Download PDFPDF

Enhancing research integration to improve One Health actions: learning lessons from neglected tropical diseases experiences
Compose Response

Plain text

  • No HTML tags allowed.
  • Web page addresses and e-mail addresses turn into links automatically.
  • Lines and paragraphs break automatically.
Author Information
First or given name, e.g. 'Peter'.
Your last, or family, name, e.g. 'MacMoody'.
Your email address, e.g.
Your role and/or occupation, e.g. 'Orthopedic Surgeon'.
Your organization or institution (if applicable), e.g. 'Royal Free Hospital'.
Statement of Competing Interests


  • A rapid response is a moderated but not peer reviewed online response to a published article in a BMJ journal; it will not receive a DOI and will not be indexed unless it is also republished as a Letter, Correspondence or as other content. Find out more about rapid responses.
  • We intend to post all responses which are approved by the Editor, within 14 days (BMJ Journals) or 24 hours (The BMJ), however timeframes cannot be guaranteed. Responses must comply with our requirements and should contribute substantially to the topic, but it is at our absolute discretion whether we publish a response, and we reserve the right to edit or remove responses before and after publication and also republish some or all in other BMJ publications, including third party local editions in other countries and languages
  • Our requirements are stated in our rapid response terms and conditions and must be read. These include ensuring that: i) you do not include any illustrative content including tables and graphs, ii) you do not include any information that includes specifics about any patients,iii) you do not include any original data, unless it has already been published in a peer reviewed journal and you have included a reference, iv) your response is lawful, not defamatory, original and accurate, v) you declare any competing interests, vi) you understand that your name and other personal details set out in our rapid response terms and conditions will be published with any responses we publish and vii) you understand that once a response is published, we may continue to publish your response and/or edit or remove it in the future.
  • By submitting this rapid response you are agreeing to our terms and conditions for rapid responses and understand that your personal data will be processed in accordance with those terms and our privacy notice.
This question is for testing whether or not you are a human visitor and to prevent automated spam submissions.

Vertical Tabs

Other responses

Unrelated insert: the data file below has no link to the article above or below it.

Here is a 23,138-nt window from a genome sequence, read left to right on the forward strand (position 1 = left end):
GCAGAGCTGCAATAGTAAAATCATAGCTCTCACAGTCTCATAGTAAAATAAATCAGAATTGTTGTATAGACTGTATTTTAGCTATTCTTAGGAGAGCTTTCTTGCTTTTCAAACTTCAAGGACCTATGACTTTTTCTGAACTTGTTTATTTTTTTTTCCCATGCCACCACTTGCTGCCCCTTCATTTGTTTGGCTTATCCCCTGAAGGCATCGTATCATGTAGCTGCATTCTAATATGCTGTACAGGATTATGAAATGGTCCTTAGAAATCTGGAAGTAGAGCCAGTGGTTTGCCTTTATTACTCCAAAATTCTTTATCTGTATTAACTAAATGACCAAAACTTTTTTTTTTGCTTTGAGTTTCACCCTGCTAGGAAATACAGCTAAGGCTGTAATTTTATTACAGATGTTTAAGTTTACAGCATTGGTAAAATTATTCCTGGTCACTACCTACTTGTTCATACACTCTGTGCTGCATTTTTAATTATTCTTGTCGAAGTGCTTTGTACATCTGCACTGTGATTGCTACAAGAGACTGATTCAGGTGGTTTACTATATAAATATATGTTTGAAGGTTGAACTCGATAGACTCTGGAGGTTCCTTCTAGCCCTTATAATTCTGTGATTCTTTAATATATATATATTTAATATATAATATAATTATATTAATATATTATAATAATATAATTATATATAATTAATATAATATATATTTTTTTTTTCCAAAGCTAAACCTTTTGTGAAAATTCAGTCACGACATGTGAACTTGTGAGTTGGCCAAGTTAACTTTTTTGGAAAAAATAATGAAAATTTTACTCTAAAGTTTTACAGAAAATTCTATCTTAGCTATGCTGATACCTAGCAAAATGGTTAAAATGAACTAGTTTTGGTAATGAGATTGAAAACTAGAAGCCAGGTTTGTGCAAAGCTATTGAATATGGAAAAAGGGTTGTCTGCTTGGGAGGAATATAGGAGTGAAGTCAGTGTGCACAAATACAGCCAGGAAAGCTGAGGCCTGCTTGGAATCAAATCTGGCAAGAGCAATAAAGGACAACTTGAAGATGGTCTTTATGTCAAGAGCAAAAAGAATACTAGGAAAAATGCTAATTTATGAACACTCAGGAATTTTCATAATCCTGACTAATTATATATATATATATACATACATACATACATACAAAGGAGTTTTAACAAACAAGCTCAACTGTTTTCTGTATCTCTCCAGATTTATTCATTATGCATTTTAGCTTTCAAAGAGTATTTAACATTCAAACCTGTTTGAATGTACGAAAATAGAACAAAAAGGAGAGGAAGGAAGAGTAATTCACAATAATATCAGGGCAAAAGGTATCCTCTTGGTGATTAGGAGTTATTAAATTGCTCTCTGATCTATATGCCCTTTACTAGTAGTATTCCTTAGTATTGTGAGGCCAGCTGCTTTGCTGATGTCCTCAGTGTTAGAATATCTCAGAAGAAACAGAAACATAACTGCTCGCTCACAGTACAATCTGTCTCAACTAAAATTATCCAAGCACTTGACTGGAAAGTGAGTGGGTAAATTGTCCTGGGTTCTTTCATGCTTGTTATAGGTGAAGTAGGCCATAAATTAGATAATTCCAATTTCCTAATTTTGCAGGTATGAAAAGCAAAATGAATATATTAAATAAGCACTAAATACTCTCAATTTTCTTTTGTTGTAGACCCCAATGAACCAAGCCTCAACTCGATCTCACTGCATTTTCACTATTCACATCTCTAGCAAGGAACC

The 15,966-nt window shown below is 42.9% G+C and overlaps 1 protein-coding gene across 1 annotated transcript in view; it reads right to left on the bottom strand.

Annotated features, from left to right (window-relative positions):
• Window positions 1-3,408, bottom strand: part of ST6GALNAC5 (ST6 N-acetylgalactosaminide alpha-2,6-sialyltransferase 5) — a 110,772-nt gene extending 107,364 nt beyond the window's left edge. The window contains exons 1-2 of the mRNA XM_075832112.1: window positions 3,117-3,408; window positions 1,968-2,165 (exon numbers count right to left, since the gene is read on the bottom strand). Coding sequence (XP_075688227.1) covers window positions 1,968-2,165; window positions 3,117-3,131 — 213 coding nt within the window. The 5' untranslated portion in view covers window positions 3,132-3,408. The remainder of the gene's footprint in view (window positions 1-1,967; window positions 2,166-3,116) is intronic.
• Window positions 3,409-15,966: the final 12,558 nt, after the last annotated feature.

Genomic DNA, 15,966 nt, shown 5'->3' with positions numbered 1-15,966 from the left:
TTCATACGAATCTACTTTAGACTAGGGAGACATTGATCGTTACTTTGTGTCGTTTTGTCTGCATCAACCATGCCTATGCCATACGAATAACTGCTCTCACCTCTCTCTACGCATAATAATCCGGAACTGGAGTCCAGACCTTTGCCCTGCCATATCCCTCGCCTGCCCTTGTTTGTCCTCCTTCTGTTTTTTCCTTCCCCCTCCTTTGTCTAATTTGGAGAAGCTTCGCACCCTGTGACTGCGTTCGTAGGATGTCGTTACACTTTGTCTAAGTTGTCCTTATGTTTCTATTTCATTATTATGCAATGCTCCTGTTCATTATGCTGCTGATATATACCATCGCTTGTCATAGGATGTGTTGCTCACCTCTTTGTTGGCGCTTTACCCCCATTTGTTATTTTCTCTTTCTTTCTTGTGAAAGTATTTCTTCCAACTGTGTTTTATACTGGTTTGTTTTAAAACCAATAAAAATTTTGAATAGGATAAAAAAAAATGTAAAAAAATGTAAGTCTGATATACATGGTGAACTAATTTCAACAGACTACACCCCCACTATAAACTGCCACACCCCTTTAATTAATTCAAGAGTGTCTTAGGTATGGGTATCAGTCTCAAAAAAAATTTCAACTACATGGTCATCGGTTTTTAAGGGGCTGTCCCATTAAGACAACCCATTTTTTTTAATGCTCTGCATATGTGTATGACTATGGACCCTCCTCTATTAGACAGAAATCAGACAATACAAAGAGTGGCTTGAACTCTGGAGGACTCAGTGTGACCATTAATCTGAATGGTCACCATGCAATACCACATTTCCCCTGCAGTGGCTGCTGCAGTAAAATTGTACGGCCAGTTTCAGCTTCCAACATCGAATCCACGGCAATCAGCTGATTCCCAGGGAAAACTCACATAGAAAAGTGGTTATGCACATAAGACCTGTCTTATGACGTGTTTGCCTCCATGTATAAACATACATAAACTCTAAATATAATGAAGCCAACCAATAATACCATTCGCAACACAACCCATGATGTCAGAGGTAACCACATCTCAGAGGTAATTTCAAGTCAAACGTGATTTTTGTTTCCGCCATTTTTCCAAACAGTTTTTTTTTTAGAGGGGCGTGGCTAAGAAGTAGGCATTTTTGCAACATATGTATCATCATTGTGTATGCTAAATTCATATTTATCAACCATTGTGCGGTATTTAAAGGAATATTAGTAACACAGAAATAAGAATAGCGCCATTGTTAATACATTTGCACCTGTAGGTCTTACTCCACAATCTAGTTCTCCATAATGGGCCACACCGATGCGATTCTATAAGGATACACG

Jump to comment:

  • Published on:
    West Nile virus and arthropod-borne pathogens, a One Health-based approach is needed!
    • Giovanni Di Guardo, Retired Professor of General Pathology and Veterinary Pathophysiology University of Teramo, Faculty of Veterinary Medicine, Località Piano d'Accio, 64100 Teramo, Italy

    Dear Editor,

    The cases of human encephalitis by West Nile virus (WNV) recently diagnosed in northern Italy (Emilia Romagna and Veneto Regions), two of which occurred in elderly patients who experienced a fatal outcome (unpublished data), deserve special concern. This should apply, more in general, to the eco-epidemiology of all arthropod-borne infections, many of which are of zoonotic relevance. We are dealing, in fact, with a large group of viral (Zika virus, Dengue virus, Yellow Fever virus, Tick-Borne Encephalitis viruses, etc.), bacterial (Ehrlichia spp.) and protozoan (Plasmodium malariae, Leishmania spp., Trypanosoma spp., etc.) pathogens, a portion of whose life cycle takes place in an invertebrate host (insect or tick), from which the infectious agent, once acquired from an infected human or animal host, will be subsequently transferred to another susceptible, human or animal, host.
    As far as WNV is specifically concerned, this zoonotic flaviviral pathogen showed up for the first time in Italy in 1998, thereby giving rise to a series of encephalomyelitis cases among horses from Tuscany Region (1).
    Culex spp. mosquitoes - namely Culex pipiens - represent the main WNV vectors. Indeed, successful virus isolation has been obtained from Culex spp. mosquito pools recently sampled in Veneto Region (unpublished data).
    Numerically speaking, arthropod-borne pathogens account for approximately two thirds of the biological noxae responsible for "e...

    Show More
    Conflict of Interest:
    None declared.